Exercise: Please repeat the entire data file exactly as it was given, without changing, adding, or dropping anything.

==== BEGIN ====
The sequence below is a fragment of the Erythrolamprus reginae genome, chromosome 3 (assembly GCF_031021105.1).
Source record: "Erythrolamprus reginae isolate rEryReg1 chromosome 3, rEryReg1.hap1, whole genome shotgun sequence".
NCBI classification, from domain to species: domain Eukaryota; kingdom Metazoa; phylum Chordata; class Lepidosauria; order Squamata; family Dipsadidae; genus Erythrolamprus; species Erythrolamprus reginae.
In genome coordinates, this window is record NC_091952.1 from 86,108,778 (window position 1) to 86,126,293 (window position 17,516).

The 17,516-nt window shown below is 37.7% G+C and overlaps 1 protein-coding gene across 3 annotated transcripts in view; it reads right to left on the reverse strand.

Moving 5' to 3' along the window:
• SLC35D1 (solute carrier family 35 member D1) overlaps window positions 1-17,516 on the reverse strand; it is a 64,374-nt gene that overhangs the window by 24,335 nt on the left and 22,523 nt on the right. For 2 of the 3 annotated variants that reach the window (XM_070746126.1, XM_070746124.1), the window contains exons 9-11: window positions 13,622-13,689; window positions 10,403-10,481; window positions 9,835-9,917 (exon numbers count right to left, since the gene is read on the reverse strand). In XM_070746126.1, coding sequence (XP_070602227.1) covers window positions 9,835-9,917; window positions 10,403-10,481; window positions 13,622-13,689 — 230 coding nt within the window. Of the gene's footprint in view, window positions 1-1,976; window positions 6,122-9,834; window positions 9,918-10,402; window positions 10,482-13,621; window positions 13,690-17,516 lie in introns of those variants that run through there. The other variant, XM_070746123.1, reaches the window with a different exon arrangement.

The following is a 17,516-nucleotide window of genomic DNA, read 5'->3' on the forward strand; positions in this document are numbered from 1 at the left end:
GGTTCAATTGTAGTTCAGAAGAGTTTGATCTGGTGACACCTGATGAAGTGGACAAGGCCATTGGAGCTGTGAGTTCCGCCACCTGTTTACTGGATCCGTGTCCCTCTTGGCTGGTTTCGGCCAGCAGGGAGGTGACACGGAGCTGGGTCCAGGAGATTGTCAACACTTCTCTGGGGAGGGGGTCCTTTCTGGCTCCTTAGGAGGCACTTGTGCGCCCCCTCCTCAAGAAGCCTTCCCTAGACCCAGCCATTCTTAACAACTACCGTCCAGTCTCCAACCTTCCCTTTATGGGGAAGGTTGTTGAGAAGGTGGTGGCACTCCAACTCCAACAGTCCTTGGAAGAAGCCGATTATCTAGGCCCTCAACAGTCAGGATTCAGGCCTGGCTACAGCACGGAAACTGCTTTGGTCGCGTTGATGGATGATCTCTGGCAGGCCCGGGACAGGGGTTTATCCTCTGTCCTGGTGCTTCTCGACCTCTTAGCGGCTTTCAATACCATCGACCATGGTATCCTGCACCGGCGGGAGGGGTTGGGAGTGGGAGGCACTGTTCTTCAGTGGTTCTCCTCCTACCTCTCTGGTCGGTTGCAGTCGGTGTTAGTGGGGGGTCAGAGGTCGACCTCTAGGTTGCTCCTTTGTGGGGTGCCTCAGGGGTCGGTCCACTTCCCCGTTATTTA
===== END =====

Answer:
The sequence below is a fragment of the Erythrolamprus reginae genome, chromosome 3 (assembly GCF_031021105.1).
Source record: "Erythrolamprus reginae isolate rEryReg1 chromosome 3, rEryReg1.hap1, whole genome shotgun sequence".
NCBI classification, from domain to species: domain Eukaryota; kingdom Metazoa; phylum Chordata; class Lepidosauria; order Squamata; family Dipsadidae; genus Erythrolamprus; species Erythrolamprus reginae.
In genome coordinates, this window is record NC_091952.1 from 86,108,778 (window position 1) to 86,126,293 (window position 17,516).

The 17,516-nt window shown below is 37.7% G+C and overlaps 1 protein-coding gene across 3 annotated transcripts in view; it reads right to left on the reverse strand.

Moving 5' to 3' along the window:
• SLC35D1 (solute carrier family 35 member D1) overlaps window positions 1-17,516 on the reverse strand; it is a 64,374-nt gene that overhangs the window by 24,335 nt on the left and 22,523 nt on the right. For 2 of the 3 annotated variants that reach the window (XM_070746126.1, XM_070746124.1), the window contains exons 9-11: window positions 13,622-13,689; window positions 10,403-10,481; window positions 9,835-9,917 (exon numbers count right to left, since the gene is read on the reverse strand). In XM_070746126.1, coding sequence (XP_070602227.1) covers window positions 9,835-9,917; window positions 10,403-10,481; window positions 13,622-13,689 — 230 coding nt within the window. Of the gene's footprint in view, window positions 1-1,976; window positions 6,122-9,834; window positions 9,918-10,402; window positions 10,482-13,621; window positions 13,690-17,516 lie in introns of those variants that run through there. The other variant, XM_070746123.1, reaches the window with a different exon arrangement.

The following is a 17,516-nucleotide window of genomic DNA, read 5'->3' on the forward strand; positions in this document are numbered from 1 at the left end:
GGTTCAATTGTAGTTCAGAAGAGTTTGATCTGGTGACACCTGATGAAGTGGACAAGGCCATTGGAGCTGTGAGTTCCGCCACCTGTTTACTGGATCCGTGTCCCTCTTGGCTGGTTTCGGCCAGCAGGGAGGTGACACGGAGCTGGGTCCAGGAGATTGTCAACACTTCTCTGGGGAGGGGGTCCTTTCTGGCTCCTTAGGAGGCACTTGTGCGCCCCCTCCTCAAGAAGCCTTCCCTAGACCCAGCCATTCTTAACAACTACCGTCCAGTCTCCAACCTTCCCTTTATGGGGAAGGTTGTTGAGAAGGTGGTGGCACTCCAACTCCAACAGTCCTTGGAAGAAGCCGATTATCTAGGCCCTCAACAGTCAGGATTCAGGCCTGGCTACAGCACGGAAACTGCTTTGGTCGCGTTGATGGATGATCTCTGGCAGGCCCGGGACAGGGGTTTATCCTCTGTCCTGGTGCTTCTCGACCTCTTAGCGGCTTTCAATACCATCGACCATGGTATCCTGCACCGGCGGGAGGGGTTGGGAGTGGGAGGCACTGTTCTTCAGTGGTTCTCCTCCTACCTCTCTGGTCGGTTGCAGTCGGTGTTAGTGGGGGGTCAGAGGTCGACCTCTAGGTTGCTCCTTTGTGGGGTGCCTCAGGGGTCGGTCCACTTCCCCGTTATTTA